The big players are building fake vulnerabilities in their systems.

When they want to sell your data, they triangulate the money and then give the customer who bought them the instructions to access the data. They do the same with governments: after the snowden scandal the big players found themselves in the embarrassing position of justifying that they had allowed governments to access data to conduct mass espionage.

To get rid of the problem, the solution was simple: "let's pretend that the data is stolen against our will".

So if the US government wants data from a large social network, it is no longer a dedicated and official line that leads directly to the database. He asks the big social network to build a fake vulnerability, then gives the US state instructions on how to use it. So, if anyone notices the fact that the state owns those data, they will only say "the talented NSA, equipped with the best hackers, has penetrated our systems and has taken the data against our will" : how can we do something against NSA wizards ? " (for example, don't leave the keys under the magic carpet of the house?)

They do the same with private individuals: the GDPR prohibits large social networks from selling your data, and sanctions it if the data is sold. But it does not sanction anyone if it has a security problem. Thus, the big social networks are intentionally building security flaws, and then selling them to customers: when a customer wants to buy your data, he simply pays for it with some indirect means, and in return receives instructions to use a "flaw" to security ”, which happens to be closed as soon as you have downloaded the agreed amount of data.

If the amount is very large and they are afraid that someone might get pissed off, then they play in advance and declare to the press that "data theft by hackers", "password saved in the clear and displayed on the internet", "vulnerability discovery" that has allowed the release of data from millions of people ", washing their hands for the time when someone will do harm using that data, and it won't be possible to hide that they were sold stolen.

Ultimately, therefore, the GDPR has forced many companies to do "privacy by design" (art.22) but since it does not sanction data theft by "hackers", then it has created a parallel market of fake vulnerabilities with which are sold the data of customers who had not authorized the sale.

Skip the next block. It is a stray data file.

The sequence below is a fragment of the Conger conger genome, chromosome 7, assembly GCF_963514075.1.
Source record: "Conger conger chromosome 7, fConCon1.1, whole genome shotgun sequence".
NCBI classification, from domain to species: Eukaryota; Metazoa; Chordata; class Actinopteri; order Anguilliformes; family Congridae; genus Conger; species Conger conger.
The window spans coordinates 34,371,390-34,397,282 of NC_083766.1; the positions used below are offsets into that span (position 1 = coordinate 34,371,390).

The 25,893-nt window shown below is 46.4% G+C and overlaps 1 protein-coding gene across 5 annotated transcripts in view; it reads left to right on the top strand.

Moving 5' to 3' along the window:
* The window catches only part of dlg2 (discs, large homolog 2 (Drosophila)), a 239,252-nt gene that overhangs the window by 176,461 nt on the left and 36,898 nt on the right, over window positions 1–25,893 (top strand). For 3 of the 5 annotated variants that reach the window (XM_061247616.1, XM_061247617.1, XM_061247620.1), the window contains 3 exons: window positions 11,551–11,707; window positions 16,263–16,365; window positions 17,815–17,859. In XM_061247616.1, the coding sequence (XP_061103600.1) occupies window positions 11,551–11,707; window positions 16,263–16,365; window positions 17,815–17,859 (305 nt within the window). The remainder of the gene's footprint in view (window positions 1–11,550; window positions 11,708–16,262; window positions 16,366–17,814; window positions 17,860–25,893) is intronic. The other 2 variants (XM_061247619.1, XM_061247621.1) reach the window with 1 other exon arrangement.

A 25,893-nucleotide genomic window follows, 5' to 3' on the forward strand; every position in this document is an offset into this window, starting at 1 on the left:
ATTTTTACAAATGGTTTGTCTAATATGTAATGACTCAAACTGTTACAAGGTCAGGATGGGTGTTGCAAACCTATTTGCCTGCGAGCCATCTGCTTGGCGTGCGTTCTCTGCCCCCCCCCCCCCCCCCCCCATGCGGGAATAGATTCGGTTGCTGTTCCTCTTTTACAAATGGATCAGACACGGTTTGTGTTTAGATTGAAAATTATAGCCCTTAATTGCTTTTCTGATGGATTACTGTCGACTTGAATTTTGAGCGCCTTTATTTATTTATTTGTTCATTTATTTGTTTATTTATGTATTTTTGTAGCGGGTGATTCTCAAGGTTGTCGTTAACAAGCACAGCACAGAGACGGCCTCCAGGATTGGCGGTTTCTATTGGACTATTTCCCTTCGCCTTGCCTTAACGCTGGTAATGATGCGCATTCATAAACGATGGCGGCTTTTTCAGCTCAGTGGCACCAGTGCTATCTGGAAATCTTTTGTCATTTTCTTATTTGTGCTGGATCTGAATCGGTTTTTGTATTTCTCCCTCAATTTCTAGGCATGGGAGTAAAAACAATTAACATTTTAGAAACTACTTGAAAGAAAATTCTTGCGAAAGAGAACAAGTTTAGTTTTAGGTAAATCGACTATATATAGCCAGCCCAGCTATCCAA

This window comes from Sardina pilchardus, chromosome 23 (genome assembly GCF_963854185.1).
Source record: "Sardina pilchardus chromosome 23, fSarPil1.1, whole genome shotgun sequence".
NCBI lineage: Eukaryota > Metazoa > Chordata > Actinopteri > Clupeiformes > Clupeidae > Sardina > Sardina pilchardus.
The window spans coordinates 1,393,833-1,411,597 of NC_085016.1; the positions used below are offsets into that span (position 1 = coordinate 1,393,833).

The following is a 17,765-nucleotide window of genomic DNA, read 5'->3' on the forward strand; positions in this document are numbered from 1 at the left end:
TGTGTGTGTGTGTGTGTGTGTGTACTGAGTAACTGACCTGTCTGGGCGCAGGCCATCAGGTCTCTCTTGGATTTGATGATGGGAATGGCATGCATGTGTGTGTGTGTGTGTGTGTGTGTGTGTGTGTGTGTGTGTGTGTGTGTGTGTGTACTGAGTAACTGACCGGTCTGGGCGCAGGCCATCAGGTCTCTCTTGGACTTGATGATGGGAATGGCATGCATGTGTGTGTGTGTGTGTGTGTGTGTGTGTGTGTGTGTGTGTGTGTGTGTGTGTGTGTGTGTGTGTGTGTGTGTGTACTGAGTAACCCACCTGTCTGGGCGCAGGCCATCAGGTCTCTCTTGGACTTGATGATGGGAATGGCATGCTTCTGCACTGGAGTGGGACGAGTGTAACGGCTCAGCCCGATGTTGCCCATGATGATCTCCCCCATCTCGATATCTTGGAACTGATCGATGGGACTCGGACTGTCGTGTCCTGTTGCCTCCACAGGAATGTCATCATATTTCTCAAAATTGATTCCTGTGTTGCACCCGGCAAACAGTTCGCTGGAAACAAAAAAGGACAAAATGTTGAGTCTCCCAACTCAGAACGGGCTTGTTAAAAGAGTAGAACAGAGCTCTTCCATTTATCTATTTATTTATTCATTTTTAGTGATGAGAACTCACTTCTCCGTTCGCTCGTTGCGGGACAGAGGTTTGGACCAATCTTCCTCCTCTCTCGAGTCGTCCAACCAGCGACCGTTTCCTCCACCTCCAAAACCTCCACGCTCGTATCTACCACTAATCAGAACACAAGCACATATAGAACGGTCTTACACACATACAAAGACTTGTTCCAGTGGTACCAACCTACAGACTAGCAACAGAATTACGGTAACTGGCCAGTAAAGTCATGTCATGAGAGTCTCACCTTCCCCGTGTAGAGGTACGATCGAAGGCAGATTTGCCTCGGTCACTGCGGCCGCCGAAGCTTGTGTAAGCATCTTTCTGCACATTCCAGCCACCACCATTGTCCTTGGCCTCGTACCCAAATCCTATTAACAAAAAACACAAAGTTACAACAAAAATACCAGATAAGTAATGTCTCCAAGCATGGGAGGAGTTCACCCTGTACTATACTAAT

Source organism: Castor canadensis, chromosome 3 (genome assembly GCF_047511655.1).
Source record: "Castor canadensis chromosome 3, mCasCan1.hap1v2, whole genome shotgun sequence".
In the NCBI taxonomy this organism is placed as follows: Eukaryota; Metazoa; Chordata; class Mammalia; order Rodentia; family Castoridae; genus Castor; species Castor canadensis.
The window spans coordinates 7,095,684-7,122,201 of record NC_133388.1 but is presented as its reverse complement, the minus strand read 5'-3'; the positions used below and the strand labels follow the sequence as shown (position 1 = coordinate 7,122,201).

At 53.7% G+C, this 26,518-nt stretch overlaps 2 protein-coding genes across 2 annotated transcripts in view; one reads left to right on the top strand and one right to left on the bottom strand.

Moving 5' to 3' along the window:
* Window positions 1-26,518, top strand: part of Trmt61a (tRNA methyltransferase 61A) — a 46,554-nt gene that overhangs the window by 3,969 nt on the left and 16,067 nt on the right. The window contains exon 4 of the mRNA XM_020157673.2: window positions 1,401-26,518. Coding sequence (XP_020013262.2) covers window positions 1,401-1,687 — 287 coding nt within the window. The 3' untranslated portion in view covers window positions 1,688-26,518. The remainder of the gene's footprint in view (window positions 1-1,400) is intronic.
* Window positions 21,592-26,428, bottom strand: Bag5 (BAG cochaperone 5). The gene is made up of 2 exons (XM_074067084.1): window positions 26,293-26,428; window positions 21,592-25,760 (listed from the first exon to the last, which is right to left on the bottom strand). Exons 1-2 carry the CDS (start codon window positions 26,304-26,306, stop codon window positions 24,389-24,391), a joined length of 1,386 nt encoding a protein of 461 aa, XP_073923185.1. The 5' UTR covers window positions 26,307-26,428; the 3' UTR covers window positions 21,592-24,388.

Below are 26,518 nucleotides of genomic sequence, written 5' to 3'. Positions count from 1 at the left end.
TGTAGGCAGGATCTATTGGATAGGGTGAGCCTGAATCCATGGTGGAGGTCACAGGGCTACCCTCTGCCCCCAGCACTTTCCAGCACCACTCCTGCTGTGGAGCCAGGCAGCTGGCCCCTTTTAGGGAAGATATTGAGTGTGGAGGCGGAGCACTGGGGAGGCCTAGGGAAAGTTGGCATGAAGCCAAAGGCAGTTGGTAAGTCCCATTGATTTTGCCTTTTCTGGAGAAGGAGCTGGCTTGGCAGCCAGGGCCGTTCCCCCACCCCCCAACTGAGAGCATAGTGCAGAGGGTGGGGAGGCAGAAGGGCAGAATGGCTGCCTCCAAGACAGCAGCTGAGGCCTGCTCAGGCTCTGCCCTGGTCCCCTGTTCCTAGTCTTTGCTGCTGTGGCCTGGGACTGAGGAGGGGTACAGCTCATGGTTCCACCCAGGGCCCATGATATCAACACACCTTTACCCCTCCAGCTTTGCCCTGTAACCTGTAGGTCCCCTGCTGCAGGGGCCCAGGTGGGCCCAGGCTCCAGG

And here we return to the mentality of security: until laws are written that protect legal actors (companies that make friendly hacking, white hackers, etc.), no real security can be made. If the bug bounty programs are still few and do not allow hackers to live on their work, (except in very few cases), these fake vulnerabilities built to sell black data will not represent a risk.

The only risk in leaving the keys under the house mat is that you find someone else. The risk that large social networks have when creating these fake vulnerabilities is that some real hackers can use them. If we decriminalize the activity of bug bounty (the hunt for vulnerabilities), and it always becomes possible to do so, then the bad practice of building fake vulnerabilities to bypass the GDPR will stop.

If someone leaves the key of the house under the mat for an accomplice in order to simulate the theft, get paid by the insurance but keep the jewels, a certain number of fake thieves who go (for a fee) around to raise the mats is the only way to stop this bad practice.

Otherwise, the GDPR has already been circumvented: the big social network on duty will do nothing but create an ad hoc vulnerability for the client on duty, it will be paid in black, and then it will sell your data.

If we want to close this flaw, we must decide that if a hacker penetrates a system but does no damage, and warns him before a bug is found, as is done with the CVE, or makes the bug public if nothing changes, after a fixed time), is not punishable.

Otherwise, large social networks will continue to hand over your data to governments and companies, deliberately creating vulnerabilities, and then blaming "hackers" for avoiding GDPR sanctions. As they are already doing today.

The only difference is that the pathetic excuse "was a hacker", when a big social network says it, is taken seriously.